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Another Use for Raki

Yesterday's Scotsman carried a Reuters story about Skender Prushi from Lac who owns a miniature copy of the Koran. Those who want to handle the little book have to wash their hands in raki first.

The National Examiner has a story about Rubena Sukaj, an Albanian volleyball player, now playing in the US.

Thanks again to Stephen Tanghe who drew my attention to a couple of pieces from the New Yorker. The first is a short story by Kadare, 'The Albanian Writers' Union as Mirrored by a Woman', and the second is an interview with Kadare.

Stephen also supplied a link to a series of articles on Albania from the Atlantic Monthly, published over a thirty year period from 1963-1993. Unfortunately, a subscription is required to view these articles, but local libraries may have access.

Finally, Paddie Holdsworth sent me a piece on Kruja that she wrote for the Yorkshire Gazette & Herald.


DAI said…

The other day I tried in vain to send you a comment about your great pics of "Autumn in the park", but had Internet problems......Anyway, I was suggesting that they were worth celebrating with a shot of raki (the home produced one, of course! ...;-)

Thanks for the great work of yours about the news collection about Albania!
Alwyn said…
This comment has been removed by the author.
ourmanintirana said…
Your welcome. Sorry I haven't been in touch - food poisoning. Maybe I need some medicinal raki.

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Welcome to Our Man in Tirana. I moved to Tirana, capital of Albania, in October 2005 and left in October 2007. This blog is a mix of photographs, reports, links, impressions and, undoubtedly, prejudices relating to the city and the country.

Since I am no longer in Tirana I am no longer updating this blog. However, there are over 300 posts covering this two year period and I hope that they are still of some interest.

So if you are curious about Albania or if you are planning to visit I hope this blog will be of value.


And now the end is near
and so i face nanananana...

Never did like that crappy song.

But it's true nevertheless.

Tomorrow in the wee hours of the morning we will be heading for the airport for the last time. I suppose it was too much to expect that I could have kept this going while getting ready to leave. So apologies for the lack of postings over the last weeks. This is post number 380 something so I suppose one post every two days is not a bad average.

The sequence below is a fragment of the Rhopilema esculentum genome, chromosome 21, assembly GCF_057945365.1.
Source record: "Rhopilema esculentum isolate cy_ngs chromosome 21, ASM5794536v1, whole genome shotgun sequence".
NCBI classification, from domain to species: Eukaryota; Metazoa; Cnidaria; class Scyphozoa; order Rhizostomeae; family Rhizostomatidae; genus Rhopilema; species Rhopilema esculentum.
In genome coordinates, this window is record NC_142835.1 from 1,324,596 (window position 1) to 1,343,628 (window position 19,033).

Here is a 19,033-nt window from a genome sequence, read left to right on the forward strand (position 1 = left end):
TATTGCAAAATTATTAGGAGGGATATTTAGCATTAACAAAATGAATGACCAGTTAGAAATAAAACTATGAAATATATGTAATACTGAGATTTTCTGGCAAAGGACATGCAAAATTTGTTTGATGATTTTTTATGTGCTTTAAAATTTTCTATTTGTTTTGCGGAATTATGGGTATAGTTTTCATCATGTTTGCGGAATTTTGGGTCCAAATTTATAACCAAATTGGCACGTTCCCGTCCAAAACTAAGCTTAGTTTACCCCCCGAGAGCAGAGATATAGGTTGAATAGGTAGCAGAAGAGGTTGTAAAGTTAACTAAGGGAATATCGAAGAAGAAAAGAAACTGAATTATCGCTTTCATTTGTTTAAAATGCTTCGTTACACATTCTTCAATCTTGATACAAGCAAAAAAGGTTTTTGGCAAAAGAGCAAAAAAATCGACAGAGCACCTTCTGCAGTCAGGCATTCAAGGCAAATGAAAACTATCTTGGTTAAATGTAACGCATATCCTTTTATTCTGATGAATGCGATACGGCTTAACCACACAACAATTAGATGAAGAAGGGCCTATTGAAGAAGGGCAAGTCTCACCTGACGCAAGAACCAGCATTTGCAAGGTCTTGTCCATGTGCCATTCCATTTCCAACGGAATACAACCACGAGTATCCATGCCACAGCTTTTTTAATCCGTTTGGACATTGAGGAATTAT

There were probably 380 more in my head or scribbled down on scraps of paper, but many of them are perhaps best left there.

I suppose I should be penning - or typing - my final thoughts and reflections on two years in Tirana, but right now I don't have any. Maybe in a month or two though I might come back with something.

Thanks to all of you who have read this blog - especially those of you who have become regulars. Thanks also for linking and thanks to all who left comments.

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The death of communism in Albania brought a flourishing market economy to life just as it did across Central Europe and Russia. On the streets of Tirana people are buying and selling, trading goods and services in predictable, or sometimes novel, ways. The shops are the most obvious expression of this. The streets are lined with little stores selling almost everything you could want. Freed from the choking grip of state bureaucracy Albanians are now at liberty to buy whatever they can afford. No matter how absurd the demand, someone will create the supply. Hence the preponderance of shoe stores in this city of muddy streets and torn up footpaths. Especially outlandish is the fashion for high heeled white boots - about as impractical a style of footware as could be imagined. Dotted across the city are the market stalls, sometimes just one person selling bananas, elsewhere a whole street lined with sellers of fresh fruit and vegetables, meat, fish and spices. Those who cannot bring thei…